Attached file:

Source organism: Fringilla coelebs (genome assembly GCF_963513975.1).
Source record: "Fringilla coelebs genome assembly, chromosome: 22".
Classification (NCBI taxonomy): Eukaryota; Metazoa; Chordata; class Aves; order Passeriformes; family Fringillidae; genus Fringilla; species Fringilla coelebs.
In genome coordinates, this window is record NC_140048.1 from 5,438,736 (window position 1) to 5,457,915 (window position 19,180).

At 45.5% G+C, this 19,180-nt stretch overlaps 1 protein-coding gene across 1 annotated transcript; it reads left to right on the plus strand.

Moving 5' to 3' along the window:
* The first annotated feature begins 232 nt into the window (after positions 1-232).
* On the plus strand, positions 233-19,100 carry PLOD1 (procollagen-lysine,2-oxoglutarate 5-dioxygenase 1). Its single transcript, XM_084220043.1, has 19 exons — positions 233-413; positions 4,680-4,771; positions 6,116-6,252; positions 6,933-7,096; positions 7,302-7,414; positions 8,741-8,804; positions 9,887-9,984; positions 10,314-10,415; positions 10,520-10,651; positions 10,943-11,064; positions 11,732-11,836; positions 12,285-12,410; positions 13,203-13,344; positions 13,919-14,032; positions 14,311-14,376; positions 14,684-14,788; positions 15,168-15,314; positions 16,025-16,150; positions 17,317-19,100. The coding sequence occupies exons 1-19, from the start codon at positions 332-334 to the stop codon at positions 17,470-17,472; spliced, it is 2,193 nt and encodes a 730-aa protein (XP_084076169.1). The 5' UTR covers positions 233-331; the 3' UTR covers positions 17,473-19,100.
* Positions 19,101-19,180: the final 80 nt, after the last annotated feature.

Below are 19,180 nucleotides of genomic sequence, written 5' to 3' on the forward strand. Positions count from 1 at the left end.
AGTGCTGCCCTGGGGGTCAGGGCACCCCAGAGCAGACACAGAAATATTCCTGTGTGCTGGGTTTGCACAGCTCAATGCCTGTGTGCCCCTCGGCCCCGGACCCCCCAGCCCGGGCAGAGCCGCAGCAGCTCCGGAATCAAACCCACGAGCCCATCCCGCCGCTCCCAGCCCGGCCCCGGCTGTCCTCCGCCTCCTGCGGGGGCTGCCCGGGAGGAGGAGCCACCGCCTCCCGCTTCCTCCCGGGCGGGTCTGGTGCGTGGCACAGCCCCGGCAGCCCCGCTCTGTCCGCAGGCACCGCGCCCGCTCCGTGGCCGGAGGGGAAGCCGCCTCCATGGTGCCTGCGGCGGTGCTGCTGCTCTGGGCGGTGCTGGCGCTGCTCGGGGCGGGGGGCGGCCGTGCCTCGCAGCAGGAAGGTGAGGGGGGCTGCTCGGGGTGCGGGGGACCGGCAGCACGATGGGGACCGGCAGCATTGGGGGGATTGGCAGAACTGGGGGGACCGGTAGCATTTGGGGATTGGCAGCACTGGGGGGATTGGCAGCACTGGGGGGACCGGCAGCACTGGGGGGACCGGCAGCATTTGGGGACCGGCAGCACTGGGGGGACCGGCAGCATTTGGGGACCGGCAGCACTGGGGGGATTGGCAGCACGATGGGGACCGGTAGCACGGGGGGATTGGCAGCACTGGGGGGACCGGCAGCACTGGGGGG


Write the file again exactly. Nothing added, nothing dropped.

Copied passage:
Source organism: Fringilla coelebs (genome assembly GCF_963513975.1).
Source record: "Fringilla coelebs genome assembly, chromosome: 22".
Classification (NCBI taxonomy): Eukaryota; Metazoa; Chordata; class Aves; order Passeriformes; family Fringillidae; genus Fringilla; species Fringilla coelebs.
In genome coordinates, this window is record NC_140048.1 from 5,438,736 (window position 1) to 5,457,915 (window position 19,180).

At 45.5% G+C, this 19,180-nt stretch overlaps 1 protein-coding gene across 1 annotated transcript; it reads left to right on the plus strand.

Moving 5' to 3' along the window:
* The first annotated feature begins 232 nt into the window (after positions 1-232).
* On the plus strand, positions 233-19,100 carry PLOD1 (procollagen-lysine,2-oxoglutarate 5-dioxygenase 1). Its single transcript, XM_084220043.1, has 19 exons — positions 233-413; positions 4,680-4,771; positions 6,116-6,252; positions 6,933-7,096; positions 7,302-7,414; positions 8,741-8,804; positions 9,887-9,984; positions 10,314-10,415; positions 10,520-10,651; positions 10,943-11,064; positions 11,732-11,836; positions 12,285-12,410; positions 13,203-13,344; positions 13,919-14,032; positions 14,311-14,376; positions 14,684-14,788; positions 15,168-15,314; positions 16,025-16,150; positions 17,317-19,100. The coding sequence occupies exons 1-19, from the start codon at positions 332-334 to the stop codon at positions 17,470-17,472; spliced, it is 2,193 nt and encodes a 730-aa protein (XP_084076169.1). The 5' UTR covers positions 233-331; the 3' UTR covers positions 17,473-19,100.
* Positions 19,101-19,180: the final 80 nt, after the last annotated feature.

Below are 19,180 nucleotides of genomic sequence, written 5' to 3' on the forward strand. Positions count from 1 at the left end.
AGTGCTGCCCTGGGGGTCAGGGCACCCCAGAGCAGACACAGAAATATTCCTGTGTGCTGGGTTTGCACAGCTCAATGCCTGTGTGCCCCTCGGCCCCGGACCCCCCAGCCCGGGCAGAGCCGCAGCAGCTCCGGAATCAAACCCACGAGCCCATCCCGCCGCTCCCAGCCCGGCCCCGGCTGTCCTCCGCCTCCTGCGGGGGCTGCCCGGGAGGAGGAGCCACCGCCTCCCGCTTCCTCCCGGGCGGGTCTGGTGCGTGGCACAGCCCCGGCAGCCCCGCTCTGTCCGCAGGCACCGCGCCCGCTCCGTGGCCGGAGGGGAAGCCGCCTCCATGGTGCCTGCGGCGGTGCTGCTGCTCTGGGCGGTGCTGGCGCTGCTCGGGGCGGGGGGCGGCCGTGCCTCGCAGCAGGAAGGTGAGGGGGGCTGCTCGGGGTGCGGGGGACCGGCAGCACGATGGGGACCGGCAGCATTGGGGGGATTGGCAGAACTGGGGGGACCGGTAGCATTTGGGGATTGGCAGCACTGGGGGGATTGGCAGCACTGGGGGGACCGGCAGCACTGGGGGGACCGGCAGCATTTGGGGACCGGCAGCACTGGGGGGACCGGCAGCATTTGGGGACCGGCAGCACTGGGGGGATTGGCAGCACGATGGGGACCGGTAGCACGGGGGGATTGGCAGCACTGGGGGGACCGGCAGCACTGGGGGG